In these researches, numerical computation is the main approach used to study the nonreciprocal process, which may not directly explain why it shows a nonreciprocal response as well as how to get a bigger response. In this paper, we have studied the above 1D defective structure theoretically and obtained a series of analytical solutions not only for the second-harmonic output but also for the nonreciprocal response. Further derivations have been implemented and some new results have been revealed from the solutions. The role of the non-reciprocity parameter P as well as its corresponding realization conditions has been discussed in detail.

SHG output solutions and simulations for forward and backward processes

It is well known that the field distributions of the SHG process in homogenous nonlinear crystals can be solved exactly with the help of Jacobi elliptic functions18. In this paper we show that the nonreciprocal SHG process in 1D defective nonlinear photonics crystal (NPC) structures can be solved in a similar manner. The schematic of the defective NPC structure we studied is shown in Fig. 1, where the up and down arrows represent the domain poling directions. Supposing the whole length of the NPC is L, a defect with a width of δL is embedded at the position x = L 1. Theoretically, the whole structure can be treated as three sections, where the first and third sections have the same period (denoted as Λ) but different initial conditions and the second section is the embedded defect inducing phase shift between the fundamental wave (FW) and second-harmonic wave (SHW). The nonreciprocal responses of the structure can be revealed by studying the forward and backward SHG processes separately, which can be treated analytically with the nonlinear coupled equations.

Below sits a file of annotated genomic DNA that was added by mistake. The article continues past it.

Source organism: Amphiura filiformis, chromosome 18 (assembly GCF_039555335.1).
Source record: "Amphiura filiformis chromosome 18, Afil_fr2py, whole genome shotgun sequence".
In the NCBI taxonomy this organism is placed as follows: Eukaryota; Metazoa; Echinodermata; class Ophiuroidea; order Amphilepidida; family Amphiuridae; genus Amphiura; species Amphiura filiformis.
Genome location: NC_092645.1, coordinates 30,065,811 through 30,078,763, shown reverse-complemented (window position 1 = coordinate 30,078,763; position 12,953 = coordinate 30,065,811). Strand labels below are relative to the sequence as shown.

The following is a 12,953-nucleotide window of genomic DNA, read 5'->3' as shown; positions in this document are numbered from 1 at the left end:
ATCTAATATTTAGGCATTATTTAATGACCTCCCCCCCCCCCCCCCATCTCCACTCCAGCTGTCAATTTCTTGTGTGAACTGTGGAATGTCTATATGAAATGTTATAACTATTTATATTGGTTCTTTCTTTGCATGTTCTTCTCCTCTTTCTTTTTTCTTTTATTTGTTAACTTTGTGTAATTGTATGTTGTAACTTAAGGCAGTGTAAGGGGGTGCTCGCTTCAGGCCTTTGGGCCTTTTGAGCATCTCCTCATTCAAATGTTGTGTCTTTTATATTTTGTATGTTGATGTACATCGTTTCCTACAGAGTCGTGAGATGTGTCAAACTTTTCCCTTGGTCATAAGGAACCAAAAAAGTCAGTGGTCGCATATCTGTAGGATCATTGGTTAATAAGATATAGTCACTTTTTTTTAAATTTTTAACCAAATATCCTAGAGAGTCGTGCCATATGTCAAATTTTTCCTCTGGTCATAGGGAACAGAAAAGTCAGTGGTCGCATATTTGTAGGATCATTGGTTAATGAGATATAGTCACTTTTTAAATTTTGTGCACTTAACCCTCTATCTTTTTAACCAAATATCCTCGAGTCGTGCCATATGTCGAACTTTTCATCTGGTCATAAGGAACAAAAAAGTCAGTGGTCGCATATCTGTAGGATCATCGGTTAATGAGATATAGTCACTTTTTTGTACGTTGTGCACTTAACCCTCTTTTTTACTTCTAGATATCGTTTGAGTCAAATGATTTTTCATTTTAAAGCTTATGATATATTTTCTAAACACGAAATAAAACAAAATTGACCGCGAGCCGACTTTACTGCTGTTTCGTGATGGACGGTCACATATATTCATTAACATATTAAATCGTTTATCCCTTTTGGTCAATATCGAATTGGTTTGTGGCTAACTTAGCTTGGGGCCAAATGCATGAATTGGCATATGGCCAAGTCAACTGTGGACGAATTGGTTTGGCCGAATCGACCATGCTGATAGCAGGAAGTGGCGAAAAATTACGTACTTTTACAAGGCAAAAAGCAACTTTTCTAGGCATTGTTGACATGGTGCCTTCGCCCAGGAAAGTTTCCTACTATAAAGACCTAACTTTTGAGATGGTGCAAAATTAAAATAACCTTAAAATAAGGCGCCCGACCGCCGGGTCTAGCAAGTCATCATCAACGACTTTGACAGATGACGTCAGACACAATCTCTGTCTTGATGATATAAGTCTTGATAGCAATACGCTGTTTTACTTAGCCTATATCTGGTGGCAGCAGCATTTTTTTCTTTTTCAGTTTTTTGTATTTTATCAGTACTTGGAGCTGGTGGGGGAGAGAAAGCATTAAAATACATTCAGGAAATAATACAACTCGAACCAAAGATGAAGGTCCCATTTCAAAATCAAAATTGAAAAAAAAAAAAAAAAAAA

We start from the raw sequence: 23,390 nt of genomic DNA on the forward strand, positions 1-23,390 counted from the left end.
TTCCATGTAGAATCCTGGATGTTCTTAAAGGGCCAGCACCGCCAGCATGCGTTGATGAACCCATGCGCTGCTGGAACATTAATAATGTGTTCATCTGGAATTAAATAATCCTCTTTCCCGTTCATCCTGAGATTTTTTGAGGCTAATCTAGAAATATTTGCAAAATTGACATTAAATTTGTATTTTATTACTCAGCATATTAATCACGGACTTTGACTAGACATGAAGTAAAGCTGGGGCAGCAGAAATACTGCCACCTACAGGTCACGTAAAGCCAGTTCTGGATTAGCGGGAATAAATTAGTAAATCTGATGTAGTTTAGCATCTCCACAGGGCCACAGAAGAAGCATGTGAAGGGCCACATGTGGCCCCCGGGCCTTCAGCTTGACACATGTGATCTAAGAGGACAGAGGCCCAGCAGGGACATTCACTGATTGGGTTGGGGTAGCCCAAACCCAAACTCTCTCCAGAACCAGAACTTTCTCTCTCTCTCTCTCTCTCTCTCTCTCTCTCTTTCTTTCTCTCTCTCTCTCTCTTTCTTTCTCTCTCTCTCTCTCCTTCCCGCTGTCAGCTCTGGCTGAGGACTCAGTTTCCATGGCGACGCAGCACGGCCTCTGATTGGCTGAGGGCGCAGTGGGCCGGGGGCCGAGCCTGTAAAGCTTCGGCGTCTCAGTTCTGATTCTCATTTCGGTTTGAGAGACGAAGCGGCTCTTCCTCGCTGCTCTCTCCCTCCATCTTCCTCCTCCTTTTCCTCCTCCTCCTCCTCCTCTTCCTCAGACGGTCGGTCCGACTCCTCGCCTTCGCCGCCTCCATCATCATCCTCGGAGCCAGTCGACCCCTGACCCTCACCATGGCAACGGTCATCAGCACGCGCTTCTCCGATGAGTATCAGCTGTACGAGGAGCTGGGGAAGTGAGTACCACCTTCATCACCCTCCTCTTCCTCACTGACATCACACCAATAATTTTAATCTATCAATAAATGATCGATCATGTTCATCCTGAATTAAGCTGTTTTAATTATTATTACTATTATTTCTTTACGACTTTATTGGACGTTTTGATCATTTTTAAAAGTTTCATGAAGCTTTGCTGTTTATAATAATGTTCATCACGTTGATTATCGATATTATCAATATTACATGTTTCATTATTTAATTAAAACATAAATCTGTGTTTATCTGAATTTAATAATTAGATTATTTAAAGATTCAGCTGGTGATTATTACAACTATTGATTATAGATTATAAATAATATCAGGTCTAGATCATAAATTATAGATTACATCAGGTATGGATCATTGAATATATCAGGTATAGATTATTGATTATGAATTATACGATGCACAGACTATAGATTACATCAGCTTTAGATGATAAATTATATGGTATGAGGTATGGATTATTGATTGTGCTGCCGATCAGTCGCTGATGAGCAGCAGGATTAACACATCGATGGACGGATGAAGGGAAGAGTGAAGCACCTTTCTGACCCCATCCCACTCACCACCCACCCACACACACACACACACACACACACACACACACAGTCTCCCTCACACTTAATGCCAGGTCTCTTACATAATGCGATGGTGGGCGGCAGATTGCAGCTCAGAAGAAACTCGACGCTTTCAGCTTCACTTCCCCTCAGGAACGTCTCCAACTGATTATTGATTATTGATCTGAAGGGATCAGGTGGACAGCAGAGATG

Figure 1
A schematic of the forward and backward SHG processes in a 1D nonlinear photonic crystal with a defect embedded.

Firstly, we focus on the forward SHG process. The nonlinear coupled equations for this process are usually expressed as19:


where A 1, A 2 refer to the field distributions of FW and SHW, respectively. K is the nonlinear coupling coefficient and f(x) represents the structure function of the NPC. Δk = k 2  2k 1 describes the phase mismatching in the SHG process, where k 1 and k 2 are respectively the wave vectors of FW and SHW.